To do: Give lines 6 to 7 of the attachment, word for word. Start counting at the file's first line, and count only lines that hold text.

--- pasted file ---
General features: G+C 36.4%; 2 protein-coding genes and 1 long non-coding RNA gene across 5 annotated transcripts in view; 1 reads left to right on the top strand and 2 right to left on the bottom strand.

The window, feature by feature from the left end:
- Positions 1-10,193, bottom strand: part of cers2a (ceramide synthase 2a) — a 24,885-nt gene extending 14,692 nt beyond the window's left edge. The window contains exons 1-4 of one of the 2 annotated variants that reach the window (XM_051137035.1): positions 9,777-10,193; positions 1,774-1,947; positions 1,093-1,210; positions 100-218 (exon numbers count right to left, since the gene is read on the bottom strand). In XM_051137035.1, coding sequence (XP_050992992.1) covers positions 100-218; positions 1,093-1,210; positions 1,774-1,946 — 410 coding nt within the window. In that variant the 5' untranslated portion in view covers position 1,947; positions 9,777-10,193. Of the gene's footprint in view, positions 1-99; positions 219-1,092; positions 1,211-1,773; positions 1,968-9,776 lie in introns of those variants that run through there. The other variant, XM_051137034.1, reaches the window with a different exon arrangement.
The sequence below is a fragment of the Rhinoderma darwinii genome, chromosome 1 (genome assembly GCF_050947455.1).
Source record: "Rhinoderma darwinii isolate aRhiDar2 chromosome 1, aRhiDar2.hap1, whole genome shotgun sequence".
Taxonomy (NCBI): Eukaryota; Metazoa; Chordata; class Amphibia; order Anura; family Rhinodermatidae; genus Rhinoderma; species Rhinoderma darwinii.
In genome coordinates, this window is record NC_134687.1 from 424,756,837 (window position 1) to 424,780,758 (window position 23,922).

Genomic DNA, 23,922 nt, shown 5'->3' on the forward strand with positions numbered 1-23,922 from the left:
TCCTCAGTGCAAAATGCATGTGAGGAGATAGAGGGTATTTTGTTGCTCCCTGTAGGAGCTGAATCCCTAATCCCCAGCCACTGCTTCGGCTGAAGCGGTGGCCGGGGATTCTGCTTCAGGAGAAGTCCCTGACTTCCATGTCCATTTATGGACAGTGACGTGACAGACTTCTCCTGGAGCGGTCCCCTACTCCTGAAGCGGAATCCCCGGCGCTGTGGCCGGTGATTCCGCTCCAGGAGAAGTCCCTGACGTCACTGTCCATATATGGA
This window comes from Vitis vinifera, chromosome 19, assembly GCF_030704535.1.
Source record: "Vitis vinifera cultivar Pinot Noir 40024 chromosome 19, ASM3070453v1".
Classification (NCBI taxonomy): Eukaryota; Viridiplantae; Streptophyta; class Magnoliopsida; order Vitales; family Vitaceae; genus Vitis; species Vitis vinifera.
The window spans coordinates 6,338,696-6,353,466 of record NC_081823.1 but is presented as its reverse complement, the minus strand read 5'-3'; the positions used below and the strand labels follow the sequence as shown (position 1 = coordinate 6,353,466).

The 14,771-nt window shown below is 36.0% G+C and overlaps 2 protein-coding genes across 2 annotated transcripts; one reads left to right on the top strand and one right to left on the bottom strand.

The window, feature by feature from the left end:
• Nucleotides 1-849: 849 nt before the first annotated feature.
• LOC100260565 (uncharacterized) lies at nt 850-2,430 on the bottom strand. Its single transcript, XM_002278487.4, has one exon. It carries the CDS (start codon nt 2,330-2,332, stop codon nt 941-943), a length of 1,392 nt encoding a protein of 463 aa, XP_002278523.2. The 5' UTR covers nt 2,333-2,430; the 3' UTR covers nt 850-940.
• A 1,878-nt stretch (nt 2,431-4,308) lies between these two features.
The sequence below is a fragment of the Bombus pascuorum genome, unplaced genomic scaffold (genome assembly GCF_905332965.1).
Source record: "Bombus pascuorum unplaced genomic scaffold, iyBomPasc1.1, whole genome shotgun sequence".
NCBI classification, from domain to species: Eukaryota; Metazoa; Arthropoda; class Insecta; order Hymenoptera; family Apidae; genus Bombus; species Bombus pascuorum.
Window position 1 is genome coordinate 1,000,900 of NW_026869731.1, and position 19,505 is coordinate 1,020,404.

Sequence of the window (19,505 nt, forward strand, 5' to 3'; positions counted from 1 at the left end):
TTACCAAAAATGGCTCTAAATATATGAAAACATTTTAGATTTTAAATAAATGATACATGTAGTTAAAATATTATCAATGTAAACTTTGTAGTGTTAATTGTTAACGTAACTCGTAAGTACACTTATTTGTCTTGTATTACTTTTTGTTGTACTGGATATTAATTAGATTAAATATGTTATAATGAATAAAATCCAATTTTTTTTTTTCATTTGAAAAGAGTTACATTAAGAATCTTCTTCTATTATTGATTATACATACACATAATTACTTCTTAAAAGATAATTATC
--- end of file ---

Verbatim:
Taxonomy (NCBI): Eukaryota; Metazoa; Chordata; class Amphibia; order Anura; family Rhinodermatidae; genus Rhinoderma; species Rhinoderma darwinii.
In genome coordinates, this window is record NC_134687.1 from 424,756,837 (window position 1) to 424,780,758 (window position 23,922).